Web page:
- An illness caused by the parasite Babesia which is transmitted from animals to humans by ticks. In the US, it is typically contracted in the Northeast or Midwest — in southern New England or New York State and in Wisconsin or Minnesota. The signs and symptoms include fever, chills, sweating, myalgias (muscle aches), fatigue, hepatosplenomegaly (enlargement of the liver and spleen) and hemolytic anemia (anemia due to break-up of red cells). Symptoms typically occur after an incubation period of 1 to 4 weeks and can last several weeks. The disease is more severe in patients who are immunosuppressed, splenectomized (lack their spleen), or elderly. It can cause death. Treatment involves antibiotics, usually clindamycin and quinine. The parasite: While more than 100 species of Babesia have been reported, only a few have been identified as causing human infections. Babesia microti and Babesia divergens have been identified in most human cases, but variants (considered different species) have been recently identified. Little is known about the occurrence of Babesia species in malarial areas where Babesia can easily be misdiagnosed as Plasmodium (the agent of malaria). The life cycle of the parasite: (This contains some technical information.) The B. microti life cycle involves two hosts, which includes a rodent, primarily the white-footed mouse, Peromyscus leucopus. During a blood meal, a Babesia-infected tick introduces sporozoites into the mouse host. Sporozoites enter erythrocytes and undergo asexual reproduction (budding). In the blood, some parasites differentiate into male and female gametes although these cannot be distinguished at the light microscope level. The definitive host is a tick, in this case the deer tick, Ixodes dammini (I. scapularis). Once ingested by an appropriate tick, gametes unite and undergo a sporogonic cycle resulting in sporozoites. Transovarial transmission (also known as vertical, or hereditary, transmission) has been documented for "large" Babesia spp. but not for the "small" babesia, such as B. microti. Humans enter the cycle when bitten by infected ticks. During a blood meal, a Babesia-infected tick introduces sporozoites into the human host. Sporozoites enter erythrocytes and undergo asexual replication (budding). Multiplication of the blood stage parasites is responsible for the clinical manifestations of the disease. Humans are, for all practical purposes, dead-end hosts and there is probably little, if any, subsequent transmission that occurs from ticks feeding on infected persons. However, human to human transmission can occur through blood transfusions.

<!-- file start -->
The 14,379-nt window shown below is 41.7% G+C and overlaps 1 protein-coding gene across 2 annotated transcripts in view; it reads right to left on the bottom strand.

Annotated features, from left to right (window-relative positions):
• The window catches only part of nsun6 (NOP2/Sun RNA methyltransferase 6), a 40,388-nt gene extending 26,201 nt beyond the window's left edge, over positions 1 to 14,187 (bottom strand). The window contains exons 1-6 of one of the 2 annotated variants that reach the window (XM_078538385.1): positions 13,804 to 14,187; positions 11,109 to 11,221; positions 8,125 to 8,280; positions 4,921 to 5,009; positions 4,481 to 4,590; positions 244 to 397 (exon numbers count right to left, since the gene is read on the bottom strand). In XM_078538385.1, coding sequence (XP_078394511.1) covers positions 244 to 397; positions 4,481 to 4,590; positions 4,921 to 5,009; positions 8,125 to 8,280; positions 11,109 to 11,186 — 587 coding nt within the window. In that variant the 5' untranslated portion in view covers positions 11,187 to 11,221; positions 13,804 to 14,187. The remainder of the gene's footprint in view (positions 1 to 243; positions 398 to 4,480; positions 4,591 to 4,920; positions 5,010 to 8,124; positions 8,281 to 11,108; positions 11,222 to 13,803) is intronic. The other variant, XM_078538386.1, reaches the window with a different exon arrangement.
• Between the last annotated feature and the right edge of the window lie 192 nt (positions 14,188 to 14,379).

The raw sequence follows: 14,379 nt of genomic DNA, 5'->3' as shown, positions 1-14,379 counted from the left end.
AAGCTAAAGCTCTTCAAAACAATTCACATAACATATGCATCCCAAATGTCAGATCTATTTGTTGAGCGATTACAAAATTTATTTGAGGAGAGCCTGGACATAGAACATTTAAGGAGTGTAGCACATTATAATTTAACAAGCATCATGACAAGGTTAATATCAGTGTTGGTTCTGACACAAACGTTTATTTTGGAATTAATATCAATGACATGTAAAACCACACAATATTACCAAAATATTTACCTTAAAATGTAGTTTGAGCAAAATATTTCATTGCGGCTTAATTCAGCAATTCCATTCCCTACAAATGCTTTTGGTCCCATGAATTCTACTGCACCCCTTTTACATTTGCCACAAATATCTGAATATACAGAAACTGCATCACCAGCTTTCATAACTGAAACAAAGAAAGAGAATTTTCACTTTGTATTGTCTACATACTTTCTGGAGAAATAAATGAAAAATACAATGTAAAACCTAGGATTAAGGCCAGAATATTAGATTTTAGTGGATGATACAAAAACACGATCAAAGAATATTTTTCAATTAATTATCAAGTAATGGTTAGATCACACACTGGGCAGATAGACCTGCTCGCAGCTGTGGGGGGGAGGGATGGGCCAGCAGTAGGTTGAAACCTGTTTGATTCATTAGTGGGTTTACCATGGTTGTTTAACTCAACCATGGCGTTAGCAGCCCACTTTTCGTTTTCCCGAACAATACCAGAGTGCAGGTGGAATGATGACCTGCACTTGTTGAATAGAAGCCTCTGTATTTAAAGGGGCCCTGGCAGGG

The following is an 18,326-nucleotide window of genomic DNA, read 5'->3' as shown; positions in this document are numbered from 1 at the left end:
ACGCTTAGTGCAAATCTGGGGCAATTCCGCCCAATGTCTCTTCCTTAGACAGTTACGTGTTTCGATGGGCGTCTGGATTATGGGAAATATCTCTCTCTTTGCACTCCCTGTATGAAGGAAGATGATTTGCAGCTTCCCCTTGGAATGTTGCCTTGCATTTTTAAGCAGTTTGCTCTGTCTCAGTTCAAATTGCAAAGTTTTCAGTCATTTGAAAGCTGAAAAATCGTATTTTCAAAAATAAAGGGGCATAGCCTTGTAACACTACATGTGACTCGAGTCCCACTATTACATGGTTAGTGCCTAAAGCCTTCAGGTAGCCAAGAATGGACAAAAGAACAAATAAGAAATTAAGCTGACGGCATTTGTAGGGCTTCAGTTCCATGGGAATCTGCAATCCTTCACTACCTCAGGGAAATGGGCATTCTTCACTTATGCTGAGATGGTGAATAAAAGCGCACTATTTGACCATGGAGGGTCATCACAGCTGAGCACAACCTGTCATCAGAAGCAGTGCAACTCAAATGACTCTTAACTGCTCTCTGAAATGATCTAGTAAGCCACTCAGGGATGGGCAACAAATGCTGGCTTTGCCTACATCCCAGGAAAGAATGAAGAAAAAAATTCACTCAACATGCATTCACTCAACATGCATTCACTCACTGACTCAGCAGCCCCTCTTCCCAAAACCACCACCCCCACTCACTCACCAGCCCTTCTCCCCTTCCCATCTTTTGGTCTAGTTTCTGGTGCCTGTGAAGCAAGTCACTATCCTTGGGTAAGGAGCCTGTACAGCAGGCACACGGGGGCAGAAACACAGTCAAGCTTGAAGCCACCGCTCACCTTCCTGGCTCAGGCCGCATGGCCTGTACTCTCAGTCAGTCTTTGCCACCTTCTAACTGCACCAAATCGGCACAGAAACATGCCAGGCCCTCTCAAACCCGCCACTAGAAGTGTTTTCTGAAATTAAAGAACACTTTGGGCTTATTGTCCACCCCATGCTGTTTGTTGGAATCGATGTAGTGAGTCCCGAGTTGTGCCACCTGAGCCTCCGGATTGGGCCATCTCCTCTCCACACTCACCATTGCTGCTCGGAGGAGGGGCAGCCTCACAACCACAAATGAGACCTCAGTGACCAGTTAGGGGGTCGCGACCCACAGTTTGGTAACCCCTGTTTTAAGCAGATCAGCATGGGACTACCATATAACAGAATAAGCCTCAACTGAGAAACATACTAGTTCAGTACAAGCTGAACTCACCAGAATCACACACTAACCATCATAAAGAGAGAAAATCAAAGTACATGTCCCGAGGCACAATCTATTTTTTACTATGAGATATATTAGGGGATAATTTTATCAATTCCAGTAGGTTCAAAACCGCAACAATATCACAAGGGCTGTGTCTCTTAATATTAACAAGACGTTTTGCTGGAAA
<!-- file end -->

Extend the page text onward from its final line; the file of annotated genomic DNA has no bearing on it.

* * *A disease caused by infection with a species of the protozoan Babesia, transmitted by ticks. In animals, the disease is characterized by fever, malaise, listlessness, severe anemia, and hemoglobulinuria; the death rate frequently is higher in adult than in young animals. SYN: piroplasmosis.- human b. a rare human disease caused by infection with Babesia species (most frequently B. divergens in Europe and B. microti in the U.S.) that has been fatal in some splenectomized individuals.
* * *ba·be·si·o·sis bə-.bē-zē-'ō-səs n, pl -o·ses -.sēz infection with or disease caused by babesias called also babesiasis
* * *ba·be·si·o·sis (bə-be″ze-oґsis) any of various tickborne diseases due to infection with protozoa of the genus Babesia, occurring in wild and domestic mammals and as a zoonosis in humans. Called also babesiasis and piroplasmosis.
Medical dictionary. 2011.